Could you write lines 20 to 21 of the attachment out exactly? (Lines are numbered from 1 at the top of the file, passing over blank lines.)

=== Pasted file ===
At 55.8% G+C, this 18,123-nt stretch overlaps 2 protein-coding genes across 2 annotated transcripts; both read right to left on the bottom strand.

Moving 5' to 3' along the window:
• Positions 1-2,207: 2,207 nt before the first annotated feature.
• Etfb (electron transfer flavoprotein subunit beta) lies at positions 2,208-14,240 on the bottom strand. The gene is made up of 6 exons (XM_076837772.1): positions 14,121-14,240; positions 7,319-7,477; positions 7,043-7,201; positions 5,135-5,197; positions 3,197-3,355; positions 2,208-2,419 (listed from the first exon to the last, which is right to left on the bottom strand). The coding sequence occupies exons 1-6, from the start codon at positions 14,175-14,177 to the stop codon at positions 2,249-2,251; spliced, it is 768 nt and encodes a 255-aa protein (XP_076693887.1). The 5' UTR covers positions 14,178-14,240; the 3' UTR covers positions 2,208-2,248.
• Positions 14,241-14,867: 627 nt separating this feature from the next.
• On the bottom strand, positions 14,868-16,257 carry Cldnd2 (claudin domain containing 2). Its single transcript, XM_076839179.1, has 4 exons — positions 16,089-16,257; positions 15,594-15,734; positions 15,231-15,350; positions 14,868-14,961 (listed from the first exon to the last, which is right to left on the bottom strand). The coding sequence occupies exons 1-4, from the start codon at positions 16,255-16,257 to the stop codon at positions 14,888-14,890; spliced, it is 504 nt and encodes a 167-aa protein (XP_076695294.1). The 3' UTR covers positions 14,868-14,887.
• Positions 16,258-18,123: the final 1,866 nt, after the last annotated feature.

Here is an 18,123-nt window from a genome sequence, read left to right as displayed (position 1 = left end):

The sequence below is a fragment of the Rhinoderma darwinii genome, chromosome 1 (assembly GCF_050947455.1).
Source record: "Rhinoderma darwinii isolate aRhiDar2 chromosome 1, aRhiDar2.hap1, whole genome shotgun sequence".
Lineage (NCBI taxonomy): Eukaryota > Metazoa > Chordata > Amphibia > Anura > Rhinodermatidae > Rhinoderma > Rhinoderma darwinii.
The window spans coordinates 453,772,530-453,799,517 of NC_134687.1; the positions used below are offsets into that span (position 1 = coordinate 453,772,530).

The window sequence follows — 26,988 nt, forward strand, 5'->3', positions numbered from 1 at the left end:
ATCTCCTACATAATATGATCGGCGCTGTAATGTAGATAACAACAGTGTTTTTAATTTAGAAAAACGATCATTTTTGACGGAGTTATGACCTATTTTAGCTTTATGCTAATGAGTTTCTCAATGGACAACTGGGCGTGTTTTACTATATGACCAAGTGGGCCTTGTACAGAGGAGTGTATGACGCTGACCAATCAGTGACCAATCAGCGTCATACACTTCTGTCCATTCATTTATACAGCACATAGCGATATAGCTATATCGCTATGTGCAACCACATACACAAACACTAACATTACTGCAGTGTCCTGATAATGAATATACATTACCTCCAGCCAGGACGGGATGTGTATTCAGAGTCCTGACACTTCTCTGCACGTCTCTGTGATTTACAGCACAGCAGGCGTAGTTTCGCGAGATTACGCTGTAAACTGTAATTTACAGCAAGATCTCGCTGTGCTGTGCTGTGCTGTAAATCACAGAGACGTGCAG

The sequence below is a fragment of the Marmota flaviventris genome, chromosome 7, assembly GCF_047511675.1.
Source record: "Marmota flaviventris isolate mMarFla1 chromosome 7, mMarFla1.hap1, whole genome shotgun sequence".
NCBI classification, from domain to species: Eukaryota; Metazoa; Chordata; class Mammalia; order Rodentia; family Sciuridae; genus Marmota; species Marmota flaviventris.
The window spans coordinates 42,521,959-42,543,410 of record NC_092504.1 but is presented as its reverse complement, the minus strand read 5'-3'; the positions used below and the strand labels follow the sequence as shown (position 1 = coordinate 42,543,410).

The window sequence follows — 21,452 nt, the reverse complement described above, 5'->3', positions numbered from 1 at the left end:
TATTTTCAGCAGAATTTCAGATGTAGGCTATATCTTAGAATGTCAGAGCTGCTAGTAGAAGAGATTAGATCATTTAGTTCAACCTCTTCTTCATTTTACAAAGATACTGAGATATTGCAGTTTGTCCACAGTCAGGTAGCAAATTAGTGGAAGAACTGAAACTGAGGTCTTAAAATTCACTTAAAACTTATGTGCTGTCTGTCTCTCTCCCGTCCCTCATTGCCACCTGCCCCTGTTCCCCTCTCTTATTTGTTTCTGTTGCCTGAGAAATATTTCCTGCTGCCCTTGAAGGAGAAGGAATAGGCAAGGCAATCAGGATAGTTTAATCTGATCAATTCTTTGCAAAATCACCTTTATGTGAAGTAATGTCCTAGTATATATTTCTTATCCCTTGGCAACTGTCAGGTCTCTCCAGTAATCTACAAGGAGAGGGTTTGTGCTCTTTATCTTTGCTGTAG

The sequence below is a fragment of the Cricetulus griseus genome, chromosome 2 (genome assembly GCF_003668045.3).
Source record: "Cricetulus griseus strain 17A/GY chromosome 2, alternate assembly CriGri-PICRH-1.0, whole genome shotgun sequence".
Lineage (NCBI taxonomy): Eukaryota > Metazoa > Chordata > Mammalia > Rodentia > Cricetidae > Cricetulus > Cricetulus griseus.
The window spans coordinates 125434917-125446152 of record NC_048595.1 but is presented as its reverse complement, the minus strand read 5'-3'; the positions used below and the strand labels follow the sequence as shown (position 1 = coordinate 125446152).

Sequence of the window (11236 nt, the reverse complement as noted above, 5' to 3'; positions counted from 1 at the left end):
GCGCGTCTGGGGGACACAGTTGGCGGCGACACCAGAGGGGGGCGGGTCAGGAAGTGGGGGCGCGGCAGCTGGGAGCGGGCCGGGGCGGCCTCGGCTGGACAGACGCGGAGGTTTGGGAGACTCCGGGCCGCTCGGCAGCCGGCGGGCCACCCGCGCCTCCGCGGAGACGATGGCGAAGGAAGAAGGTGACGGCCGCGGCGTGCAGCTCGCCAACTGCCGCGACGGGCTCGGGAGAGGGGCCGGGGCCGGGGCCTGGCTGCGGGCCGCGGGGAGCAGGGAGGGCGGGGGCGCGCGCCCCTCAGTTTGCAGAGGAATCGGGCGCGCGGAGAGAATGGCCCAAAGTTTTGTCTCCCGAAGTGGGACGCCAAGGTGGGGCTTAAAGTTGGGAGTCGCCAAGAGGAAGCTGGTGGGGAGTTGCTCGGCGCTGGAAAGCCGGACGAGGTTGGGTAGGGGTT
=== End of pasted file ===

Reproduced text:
TATTTTCAGCAGAATTTCAGATGTAGGCTATATCTTAGAATGTCAGAGCTGCTAGTAGAAGAGATTAGATCATTTAGTTCAACCTCTTCTTCATTTTACAAAGATACTGAGATATTGCAGTTTGTCCACAGTCAGGTAGCAAATTAGTGGAAGAACTGAAACTGAGGTCTTAAAATTCACTTAAAACTTATGTGCTGTCTGTCTCTCTCCCGTCCCTCATTGCCACCTGCCCCTGTTCCCCTCTCTTATTTGTTTCTGTTGCCTGAGAAATATTTCCTGCTGCCCTTGAAGGAGAAGGAATAGGCAAGGCAATCAGGATAGTTTAATCTGATCAATTCTTTGCAAAATCACCTTTATGTGAAGTAATGTCCTAGTATATATTTCTTATCCCTTGGCAACTGTCAGGTCTCTCCAGTAATCTACAAGGAGAGGGTTTGTGCTCTTTATCTTTGCTGTAG

The sequence below is a fragment of the Cricetulus griseus genome, chromosome 2 (genome assembly GCF_003668045.3).